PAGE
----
We love to share. At least most of us… 😉
Sharing your business related articles, quotes, photos and such tells followers you are a) keeping up with industry changes and b) you are a source of helpful information for those of like industry. The source benefits from the added exposure. A win-win-win.
Then there are those who don’t like to share.
For those who are still keeping it all to themselves, they are under the outdated misconception that if you tell everyone how you do what you do, they won’t need your services. Au contraire!
David Ogilvy, the master marketer of the Mad Men era, was the pioneer of the How-to in marketing. Marketing colleagues criticized him for laying out his trade secrets for all to see in his books, articles, and interviews. But Ogilvy understood that most readers would never consume and digest all the information, much less try to put it into practice. Instead, he knew that by showing his wares, he revealed his expertise and more people were likely to hire him for that expertise.
So, sharing brings you business, it does not give it away.
- GIVE CREDIT WHERE IT’S DUE: PLEASE don’t copy and paste without crediting the source. Remember high school lessons on plagiarism? Would you like YOUR work to be plagiarized? Keep the article or photo intact with the author or signature. Even excerpts should be credited to the source.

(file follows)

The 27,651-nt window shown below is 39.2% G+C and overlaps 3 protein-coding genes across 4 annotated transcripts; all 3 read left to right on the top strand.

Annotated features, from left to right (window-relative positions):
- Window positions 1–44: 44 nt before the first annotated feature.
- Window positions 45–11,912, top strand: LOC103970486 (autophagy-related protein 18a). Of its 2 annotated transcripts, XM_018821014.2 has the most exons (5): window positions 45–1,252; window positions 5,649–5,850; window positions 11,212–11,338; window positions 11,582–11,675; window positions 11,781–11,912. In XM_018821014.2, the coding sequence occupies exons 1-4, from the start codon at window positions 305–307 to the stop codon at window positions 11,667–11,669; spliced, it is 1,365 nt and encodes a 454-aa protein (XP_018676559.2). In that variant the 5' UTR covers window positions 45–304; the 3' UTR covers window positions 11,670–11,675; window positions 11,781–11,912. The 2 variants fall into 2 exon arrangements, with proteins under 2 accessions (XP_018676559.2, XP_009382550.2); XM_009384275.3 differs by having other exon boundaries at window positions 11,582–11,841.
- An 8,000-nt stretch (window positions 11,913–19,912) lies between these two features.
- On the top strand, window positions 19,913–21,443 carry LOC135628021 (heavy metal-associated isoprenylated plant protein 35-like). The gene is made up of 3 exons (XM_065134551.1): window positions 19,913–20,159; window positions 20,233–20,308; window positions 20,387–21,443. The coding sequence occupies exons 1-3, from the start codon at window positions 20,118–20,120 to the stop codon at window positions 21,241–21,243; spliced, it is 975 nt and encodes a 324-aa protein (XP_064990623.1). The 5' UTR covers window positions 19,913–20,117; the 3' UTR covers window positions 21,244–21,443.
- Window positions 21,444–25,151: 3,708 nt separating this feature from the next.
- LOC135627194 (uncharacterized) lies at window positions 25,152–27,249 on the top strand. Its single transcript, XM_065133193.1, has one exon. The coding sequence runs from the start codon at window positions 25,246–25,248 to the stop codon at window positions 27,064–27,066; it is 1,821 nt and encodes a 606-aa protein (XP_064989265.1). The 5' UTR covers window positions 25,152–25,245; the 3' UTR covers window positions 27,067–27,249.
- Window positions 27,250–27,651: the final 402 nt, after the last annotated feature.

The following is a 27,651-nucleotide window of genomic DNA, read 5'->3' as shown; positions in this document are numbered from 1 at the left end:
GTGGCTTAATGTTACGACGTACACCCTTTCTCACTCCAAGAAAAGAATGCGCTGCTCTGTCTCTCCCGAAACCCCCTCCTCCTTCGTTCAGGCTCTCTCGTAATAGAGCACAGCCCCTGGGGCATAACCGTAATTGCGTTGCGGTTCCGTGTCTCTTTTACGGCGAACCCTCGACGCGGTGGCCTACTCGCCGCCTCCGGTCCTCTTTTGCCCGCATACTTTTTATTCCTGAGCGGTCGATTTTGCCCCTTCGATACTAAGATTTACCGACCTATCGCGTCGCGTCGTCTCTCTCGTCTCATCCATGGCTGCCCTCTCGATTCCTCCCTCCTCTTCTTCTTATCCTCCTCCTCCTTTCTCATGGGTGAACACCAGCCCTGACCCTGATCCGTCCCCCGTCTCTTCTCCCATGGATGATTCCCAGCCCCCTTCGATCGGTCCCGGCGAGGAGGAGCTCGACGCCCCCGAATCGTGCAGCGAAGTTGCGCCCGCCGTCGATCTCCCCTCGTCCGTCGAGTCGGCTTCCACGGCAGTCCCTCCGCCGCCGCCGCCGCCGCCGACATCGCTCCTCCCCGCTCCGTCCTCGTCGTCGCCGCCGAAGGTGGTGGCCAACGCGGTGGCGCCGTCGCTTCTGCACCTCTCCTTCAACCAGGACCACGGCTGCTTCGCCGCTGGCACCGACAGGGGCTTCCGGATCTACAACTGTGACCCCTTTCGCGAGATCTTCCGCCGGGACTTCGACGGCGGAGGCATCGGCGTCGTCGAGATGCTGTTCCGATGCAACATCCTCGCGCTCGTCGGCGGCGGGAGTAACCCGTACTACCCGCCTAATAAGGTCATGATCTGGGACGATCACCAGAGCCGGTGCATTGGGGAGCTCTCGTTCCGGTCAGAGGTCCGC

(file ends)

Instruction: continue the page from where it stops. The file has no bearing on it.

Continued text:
- LINK SHARING with INFO: PLEASE use a lead-in sentence to inform the followers of the link’s content. Especially on twitter. I often see “Great post! [link]” and that’s it!? Really? – so now followers must click that link to determine if it’s of interest to them. See the following screenshot.
*Lame Share: This may be a wonderful post, but IF it doesn’t contain content of interest to the follower, you create ill-will because you made them waste time.
Some believe leaving the link post ambiguous creates more clicks. Maybe, but generally, it can backfire when people feel they wasted time downloading an item of no interest to them – especially on a mobile device.
Informative and enticing share: Credit to the source with a brief description of content.
In this second case, the follower is aware of the content, has decided it is of interest, and can look forward to reading the post.
Don’t alienate your followers, you’ll lose credibility. Simple as that. Better to strive for an RT or share because you provided a clear heads-up on content than to leave a bad taste in their mouths.